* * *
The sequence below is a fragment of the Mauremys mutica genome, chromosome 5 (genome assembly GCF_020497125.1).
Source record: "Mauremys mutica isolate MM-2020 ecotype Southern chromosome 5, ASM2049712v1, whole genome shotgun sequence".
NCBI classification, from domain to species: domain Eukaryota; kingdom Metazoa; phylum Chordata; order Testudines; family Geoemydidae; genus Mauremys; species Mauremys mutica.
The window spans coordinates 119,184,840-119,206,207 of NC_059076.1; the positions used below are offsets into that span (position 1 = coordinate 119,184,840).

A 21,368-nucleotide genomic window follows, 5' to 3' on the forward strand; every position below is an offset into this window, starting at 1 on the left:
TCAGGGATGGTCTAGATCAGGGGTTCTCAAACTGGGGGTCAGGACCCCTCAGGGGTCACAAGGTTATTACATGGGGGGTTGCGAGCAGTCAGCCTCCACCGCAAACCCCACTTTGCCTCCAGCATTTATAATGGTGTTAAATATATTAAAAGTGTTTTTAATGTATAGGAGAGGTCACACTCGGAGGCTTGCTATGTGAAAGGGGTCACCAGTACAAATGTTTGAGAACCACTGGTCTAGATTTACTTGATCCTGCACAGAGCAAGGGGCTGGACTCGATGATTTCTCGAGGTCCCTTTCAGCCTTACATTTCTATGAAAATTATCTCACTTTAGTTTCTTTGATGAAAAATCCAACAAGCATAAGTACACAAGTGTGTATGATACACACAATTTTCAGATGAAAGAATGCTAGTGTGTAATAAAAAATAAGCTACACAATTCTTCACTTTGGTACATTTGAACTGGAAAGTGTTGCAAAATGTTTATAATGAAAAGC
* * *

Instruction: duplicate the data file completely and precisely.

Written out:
The sequence below is a fragment of the Mauremys mutica genome, chromosome 5 (genome assembly GCF_020497125.1).
Source record: "Mauremys mutica isolate MM-2020 ecotype Southern chromosome 5, ASM2049712v1, whole genome shotgun sequence".
NCBI classification, from domain to species: domain Eukaryota; kingdom Metazoa; phylum Chordata; order Testudines; family Geoemydidae; genus Mauremys; species Mauremys mutica.
The window spans coordinates 119,184,840-119,206,207 of NC_059076.1; the positions used below are offsets into that span (position 1 = coordinate 119,184,840).

A 21,368-nucleotide genomic window follows, 5' to 3' on the forward strand; every position below is an offset into this window, starting at 1 on the left:
TCAGGGATGGTCTAGATCAGGGGTTCTCAAACTGGGGGTCAGGACCCCTCAGGGGTCACAAGGTTATTACATGGGGGGTTGCGAGCAGTCAGCCTCCACCGCAAACCCCACTTTGCCTCCAGCATTTATAATGGTGTTAAATATATTAAAAGTGTTTTTAATGTATAGGAGAGGTCACACTCGGAGGCTTGCTATGTGAAAGGGGTCACCAGTACAAATGTTTGAGAACCACTGGTCTAGATTTACTTGATCCTGCACAGAGCAAGGGGCTGGACTCGATGATTTCTCGAGGTCCCTTTCAGCCTTACATTTCTATGAAAATTATCTCACTTTAGTTTCTTTGATGAAAAATCCAACAAGCATAAGTACACAAGTGTGTATGATACACACAATTTTCAGATGAAAGAATGCTAGTGTGTAATAAAAAATAAGCTACACAATTCTTCACTTTGGTACATTTGAACTGGAAAGTGTTGCAAAATGTTTATAATGAAAAGC